African American Leaders Take Steps to Encourage the Black Community

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WATERLOO, Iowa (KCRG-TV9) – Waterloo Mayor Quentin Hart and Iowa City Councilman Kingsley Botchway II are working to make sure black issues and voices are addressed, when African American representation on city councils is almost non-existent in eastern Iowa.

African Americans make up 3.4 percent of the state’s population, but that percentage is on the rise. Over the last decade the black population has practically doubled in Linn, Johnson, and Black Hawk counties.

Currently there are only three African Americans holding city council seats. Mayor Hart served on the Waterloo City Council for eight years before becoming the first African American mayor in the city’s history.

He spends time reaching out to the community on his monthly radio show--put on by black-owned, black-operated KBBG. It’s through the show he can reach the African American community.

"It seems like we have a sense of hopelessness for the community that we live in. There are a lot of challenges from youth situations, from drugs, from unemployment and some of those other areas,” Hart said.

Statistics show there are a series of disparities between African Americans and other racial groups when it comes to housing, employment and salaries at the state level.

African Americans in Iowa are three times more likely to be unemployed than the average citizen. American Americans make an average of $25,000 less than the average salary in the state, and only 30 percent of black Iowans own their home compared to the state average of 70 percent.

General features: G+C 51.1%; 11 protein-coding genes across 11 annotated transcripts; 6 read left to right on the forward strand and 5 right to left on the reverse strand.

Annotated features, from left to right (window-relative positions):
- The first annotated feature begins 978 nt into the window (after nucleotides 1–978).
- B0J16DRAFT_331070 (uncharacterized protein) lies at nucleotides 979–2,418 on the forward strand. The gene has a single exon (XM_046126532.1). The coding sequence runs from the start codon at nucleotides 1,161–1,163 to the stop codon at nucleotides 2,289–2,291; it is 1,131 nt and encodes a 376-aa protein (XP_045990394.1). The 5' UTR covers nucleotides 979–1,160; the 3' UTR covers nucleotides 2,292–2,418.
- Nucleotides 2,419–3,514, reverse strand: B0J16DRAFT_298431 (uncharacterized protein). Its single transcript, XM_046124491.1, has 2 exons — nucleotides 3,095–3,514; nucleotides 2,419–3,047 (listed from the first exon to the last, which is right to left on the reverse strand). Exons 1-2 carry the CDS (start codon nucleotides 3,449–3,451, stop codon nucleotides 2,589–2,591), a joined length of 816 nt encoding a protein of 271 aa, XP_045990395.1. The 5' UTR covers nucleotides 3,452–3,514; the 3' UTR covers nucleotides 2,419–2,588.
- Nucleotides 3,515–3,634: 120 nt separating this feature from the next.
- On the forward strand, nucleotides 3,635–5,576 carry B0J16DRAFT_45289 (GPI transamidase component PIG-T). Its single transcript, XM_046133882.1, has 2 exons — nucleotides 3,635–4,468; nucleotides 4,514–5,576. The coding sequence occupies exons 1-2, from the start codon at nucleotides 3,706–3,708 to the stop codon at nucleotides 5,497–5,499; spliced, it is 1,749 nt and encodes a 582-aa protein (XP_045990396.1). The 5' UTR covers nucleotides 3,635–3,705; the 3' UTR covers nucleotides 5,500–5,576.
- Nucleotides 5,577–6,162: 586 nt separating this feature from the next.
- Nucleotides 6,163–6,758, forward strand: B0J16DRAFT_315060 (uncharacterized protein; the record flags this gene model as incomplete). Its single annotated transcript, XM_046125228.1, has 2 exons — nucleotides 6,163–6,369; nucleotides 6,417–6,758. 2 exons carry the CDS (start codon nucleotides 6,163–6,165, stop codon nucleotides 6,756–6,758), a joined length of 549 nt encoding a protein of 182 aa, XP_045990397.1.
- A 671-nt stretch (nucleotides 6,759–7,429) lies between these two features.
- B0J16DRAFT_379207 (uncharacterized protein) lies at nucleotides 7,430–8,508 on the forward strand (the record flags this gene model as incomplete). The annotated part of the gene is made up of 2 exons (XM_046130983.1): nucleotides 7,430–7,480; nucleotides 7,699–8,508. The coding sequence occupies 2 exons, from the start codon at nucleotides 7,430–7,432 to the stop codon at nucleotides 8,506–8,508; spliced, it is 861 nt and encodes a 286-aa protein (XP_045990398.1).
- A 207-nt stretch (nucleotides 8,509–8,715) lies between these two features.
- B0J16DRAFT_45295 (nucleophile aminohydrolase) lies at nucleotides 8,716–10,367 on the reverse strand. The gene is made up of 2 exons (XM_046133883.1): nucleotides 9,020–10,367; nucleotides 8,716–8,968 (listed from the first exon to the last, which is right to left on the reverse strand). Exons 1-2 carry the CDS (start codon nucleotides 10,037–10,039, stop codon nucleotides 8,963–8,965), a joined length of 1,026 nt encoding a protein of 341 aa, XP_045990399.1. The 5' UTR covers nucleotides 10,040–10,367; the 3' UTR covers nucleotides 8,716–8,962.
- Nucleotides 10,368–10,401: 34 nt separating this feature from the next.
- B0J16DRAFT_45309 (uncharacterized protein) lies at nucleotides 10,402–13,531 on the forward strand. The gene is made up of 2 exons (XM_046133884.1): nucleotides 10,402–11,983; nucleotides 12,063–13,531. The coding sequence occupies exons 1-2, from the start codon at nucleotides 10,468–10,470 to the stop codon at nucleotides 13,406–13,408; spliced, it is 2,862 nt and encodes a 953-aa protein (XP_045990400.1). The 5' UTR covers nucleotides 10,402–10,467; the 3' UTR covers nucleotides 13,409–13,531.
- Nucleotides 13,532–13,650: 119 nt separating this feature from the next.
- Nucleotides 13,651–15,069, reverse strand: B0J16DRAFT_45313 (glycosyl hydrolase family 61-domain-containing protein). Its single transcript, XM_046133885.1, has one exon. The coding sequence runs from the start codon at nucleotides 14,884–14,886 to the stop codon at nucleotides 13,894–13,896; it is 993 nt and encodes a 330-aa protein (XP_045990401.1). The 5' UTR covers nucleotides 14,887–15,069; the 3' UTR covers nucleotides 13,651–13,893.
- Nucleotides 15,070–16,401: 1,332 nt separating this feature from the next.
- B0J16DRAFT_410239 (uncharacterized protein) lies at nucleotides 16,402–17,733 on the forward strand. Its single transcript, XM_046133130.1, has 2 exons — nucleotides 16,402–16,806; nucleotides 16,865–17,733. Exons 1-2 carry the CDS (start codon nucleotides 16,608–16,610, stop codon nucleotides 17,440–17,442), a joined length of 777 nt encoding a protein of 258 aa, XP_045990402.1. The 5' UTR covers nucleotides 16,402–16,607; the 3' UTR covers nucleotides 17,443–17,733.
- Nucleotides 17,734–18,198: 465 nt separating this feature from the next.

Hart and Botchway have taken it upon themselves to try and change the dynamic. Botchway has served on the city council in Iowa City for two years. He says a big part of his job is representing black voices, and making sure there is a trust in local government.

"I do view myself as somebody that could possible help somebody see, 'This person has done it, so I can do it.' Any young black kids or young kids of color can say, 'Well he's done it so there's an opportunity to do that,'" Botchway said. "I think that will change just trust in a lot of black folk in regards to whether not they believe that city government actually cares about them and wants to do right by them.”

Both Botchway and Hart said the reason they believe more African Americans aren’t serving in local government is due to misunderstanding.

"Some people might think you have to be a scientist or a rocket scientist or something like that or a heart surgeon before you can actually be an elected official, but it doesn't take that--it takes a passion and concern for the community,” Hart said.

“I just don't want people to feel like its an impossible task, because we have seen some changes, and I think we're in a great place where we can continue to move forward," Botchway said.

But they can’t do it alone, they say the entire community must come together to build each other up, inevitably benefiting everyone.

“Coming together as a community coming together and working to get through some of those issues, like some of the people are already doing, but just trying to create this sense of hope and optimism it's a tough situation regardless of where you are at but together collectively we can make a difference to improve our condition,” Hart said.

Both Hart and Botchway are starting new media movements to make it easier for everyone in the community to get involved and be heard.